In an employment context, the law prohibits discrimination in hiring, including in job postings and interviews; salary and benefits; performance evaluations; promotions and demotions; discipline and firing; and any decisions that affect the terms and conditions of employment.
Additionally, there are other qualities the law establishes protections in an employment context, for when employers take actions based on an individual’s arrest or conviction record, caregiver status, credit history, pre-employment marijuana testing, unemployment status, sexual and reproductive health decisions, salary history, and status as a victim of domestic violence, stalking, and sex offenses.
How to file a discrimination claim in NY?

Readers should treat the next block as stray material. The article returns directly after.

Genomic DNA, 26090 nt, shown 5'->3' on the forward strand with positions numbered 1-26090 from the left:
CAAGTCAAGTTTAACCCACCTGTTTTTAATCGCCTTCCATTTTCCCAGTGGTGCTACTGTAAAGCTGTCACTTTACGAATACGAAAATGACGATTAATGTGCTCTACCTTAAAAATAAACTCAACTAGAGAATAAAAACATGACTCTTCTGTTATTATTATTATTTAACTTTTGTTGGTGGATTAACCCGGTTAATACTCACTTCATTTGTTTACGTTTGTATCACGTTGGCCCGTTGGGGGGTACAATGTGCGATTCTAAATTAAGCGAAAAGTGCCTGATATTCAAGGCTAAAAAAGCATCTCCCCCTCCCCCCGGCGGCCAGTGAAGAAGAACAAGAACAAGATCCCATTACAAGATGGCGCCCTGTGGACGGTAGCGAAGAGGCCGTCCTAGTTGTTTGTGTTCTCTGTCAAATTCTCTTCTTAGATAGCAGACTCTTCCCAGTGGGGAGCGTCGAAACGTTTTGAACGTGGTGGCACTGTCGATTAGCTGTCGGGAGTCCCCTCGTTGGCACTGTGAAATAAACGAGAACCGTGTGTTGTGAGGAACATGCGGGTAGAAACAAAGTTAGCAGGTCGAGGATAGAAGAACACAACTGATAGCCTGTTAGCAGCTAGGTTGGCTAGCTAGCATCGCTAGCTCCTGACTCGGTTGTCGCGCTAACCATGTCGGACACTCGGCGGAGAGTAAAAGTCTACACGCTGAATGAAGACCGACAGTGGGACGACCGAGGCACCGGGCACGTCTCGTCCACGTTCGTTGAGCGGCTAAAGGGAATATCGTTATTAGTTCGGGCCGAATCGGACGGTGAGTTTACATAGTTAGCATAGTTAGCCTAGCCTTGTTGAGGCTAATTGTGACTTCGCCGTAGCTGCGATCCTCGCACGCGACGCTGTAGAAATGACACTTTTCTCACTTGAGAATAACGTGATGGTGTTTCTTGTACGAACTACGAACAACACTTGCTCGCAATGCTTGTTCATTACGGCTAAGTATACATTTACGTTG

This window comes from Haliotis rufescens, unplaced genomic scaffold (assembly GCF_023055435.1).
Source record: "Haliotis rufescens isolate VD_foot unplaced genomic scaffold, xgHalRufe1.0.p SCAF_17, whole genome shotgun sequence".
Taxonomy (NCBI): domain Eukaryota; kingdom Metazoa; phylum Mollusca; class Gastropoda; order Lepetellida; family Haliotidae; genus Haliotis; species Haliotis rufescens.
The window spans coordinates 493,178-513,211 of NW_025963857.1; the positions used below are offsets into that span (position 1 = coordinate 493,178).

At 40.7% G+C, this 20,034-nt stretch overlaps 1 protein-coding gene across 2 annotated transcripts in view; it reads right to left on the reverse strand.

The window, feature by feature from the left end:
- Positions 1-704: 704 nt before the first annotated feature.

If a discrimination claim is covered by NYC, NY state, and federal law, it can be filed with the New York City Human Rights Commission (NYCCHR), New York State Division of Human Rights (NYSDHR), or the Equal Employment Opportunity Commission (EEOC). Though different laws cover different types of discrimination and have different rules on filing a complaint, generally these government agencies will receive information about the discrimination complaint, investigate the complaint, and then determine if and how to prosecute the claim through various forms of adjudicative processes. If the government agency is unable to resolve or pursue an action against an employer for a discrimination complaint, the complainant has the right to sue the employer in court to receive the best remedies the worker deserves for the harm they experienced.